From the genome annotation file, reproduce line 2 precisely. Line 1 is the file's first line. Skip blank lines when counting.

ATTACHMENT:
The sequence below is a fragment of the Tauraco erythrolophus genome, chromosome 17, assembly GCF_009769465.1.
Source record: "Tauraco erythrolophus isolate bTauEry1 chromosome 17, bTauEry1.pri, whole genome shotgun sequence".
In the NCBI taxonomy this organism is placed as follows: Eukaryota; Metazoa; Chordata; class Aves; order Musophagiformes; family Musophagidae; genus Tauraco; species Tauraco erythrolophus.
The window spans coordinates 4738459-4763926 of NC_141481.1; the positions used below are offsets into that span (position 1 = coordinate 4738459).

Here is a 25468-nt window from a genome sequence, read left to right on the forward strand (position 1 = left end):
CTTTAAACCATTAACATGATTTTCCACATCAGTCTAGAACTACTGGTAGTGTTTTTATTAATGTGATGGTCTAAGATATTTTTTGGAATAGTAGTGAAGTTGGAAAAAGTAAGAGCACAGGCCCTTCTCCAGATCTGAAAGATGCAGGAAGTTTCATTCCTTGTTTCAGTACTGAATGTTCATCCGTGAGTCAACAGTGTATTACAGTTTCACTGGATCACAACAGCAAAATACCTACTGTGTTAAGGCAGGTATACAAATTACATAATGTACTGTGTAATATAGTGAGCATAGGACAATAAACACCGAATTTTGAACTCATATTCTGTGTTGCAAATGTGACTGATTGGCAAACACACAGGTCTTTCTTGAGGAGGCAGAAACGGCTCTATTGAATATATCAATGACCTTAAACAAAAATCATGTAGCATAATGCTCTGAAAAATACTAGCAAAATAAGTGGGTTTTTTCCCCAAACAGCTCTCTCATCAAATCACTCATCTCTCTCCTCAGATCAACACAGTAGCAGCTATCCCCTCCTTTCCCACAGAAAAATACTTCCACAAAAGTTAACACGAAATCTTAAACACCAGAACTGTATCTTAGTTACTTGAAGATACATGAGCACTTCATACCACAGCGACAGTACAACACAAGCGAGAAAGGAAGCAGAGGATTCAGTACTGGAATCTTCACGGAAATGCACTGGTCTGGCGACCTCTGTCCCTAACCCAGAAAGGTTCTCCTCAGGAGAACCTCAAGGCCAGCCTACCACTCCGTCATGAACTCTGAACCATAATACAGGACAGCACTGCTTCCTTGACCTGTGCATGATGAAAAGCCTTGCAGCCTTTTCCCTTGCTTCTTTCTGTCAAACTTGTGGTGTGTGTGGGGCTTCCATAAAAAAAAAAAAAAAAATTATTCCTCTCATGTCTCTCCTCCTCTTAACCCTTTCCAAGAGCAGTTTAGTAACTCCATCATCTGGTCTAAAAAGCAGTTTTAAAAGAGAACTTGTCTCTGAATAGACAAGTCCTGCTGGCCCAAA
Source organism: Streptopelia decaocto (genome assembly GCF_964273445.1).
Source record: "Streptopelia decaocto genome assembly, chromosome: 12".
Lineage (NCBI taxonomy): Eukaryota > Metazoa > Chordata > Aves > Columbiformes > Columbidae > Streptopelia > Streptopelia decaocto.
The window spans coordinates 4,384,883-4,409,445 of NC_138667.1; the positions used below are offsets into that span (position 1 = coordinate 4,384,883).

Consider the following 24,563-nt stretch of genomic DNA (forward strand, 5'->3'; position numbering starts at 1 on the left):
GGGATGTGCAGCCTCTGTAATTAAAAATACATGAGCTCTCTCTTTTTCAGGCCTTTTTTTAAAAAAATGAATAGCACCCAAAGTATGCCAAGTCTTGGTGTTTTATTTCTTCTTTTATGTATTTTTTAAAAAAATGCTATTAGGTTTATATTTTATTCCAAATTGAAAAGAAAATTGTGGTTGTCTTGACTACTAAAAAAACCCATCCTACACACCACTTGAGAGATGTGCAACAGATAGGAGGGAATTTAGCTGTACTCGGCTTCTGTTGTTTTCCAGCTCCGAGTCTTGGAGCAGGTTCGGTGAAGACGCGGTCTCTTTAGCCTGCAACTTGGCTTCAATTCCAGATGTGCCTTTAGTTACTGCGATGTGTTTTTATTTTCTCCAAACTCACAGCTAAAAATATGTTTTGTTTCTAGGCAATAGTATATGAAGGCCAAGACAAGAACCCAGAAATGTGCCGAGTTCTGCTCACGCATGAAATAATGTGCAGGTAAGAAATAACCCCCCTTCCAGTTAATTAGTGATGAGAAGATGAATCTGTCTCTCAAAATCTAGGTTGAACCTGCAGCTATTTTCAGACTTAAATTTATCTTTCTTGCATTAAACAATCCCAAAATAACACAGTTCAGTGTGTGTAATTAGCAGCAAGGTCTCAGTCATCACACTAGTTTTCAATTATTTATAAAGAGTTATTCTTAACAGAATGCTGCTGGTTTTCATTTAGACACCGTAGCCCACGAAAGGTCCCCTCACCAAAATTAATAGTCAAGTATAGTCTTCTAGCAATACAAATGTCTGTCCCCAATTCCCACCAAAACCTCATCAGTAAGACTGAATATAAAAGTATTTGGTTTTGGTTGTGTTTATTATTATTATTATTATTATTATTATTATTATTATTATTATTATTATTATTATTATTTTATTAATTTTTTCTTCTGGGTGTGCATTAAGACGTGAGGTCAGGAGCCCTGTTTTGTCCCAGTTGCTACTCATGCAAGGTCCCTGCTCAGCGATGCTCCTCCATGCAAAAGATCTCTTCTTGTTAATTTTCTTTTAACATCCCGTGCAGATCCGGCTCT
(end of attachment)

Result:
Source record: "Tauraco erythrolophus isolate bTauEry1 chromosome 17, bTauEry1.pri, whole genome shotgun sequence".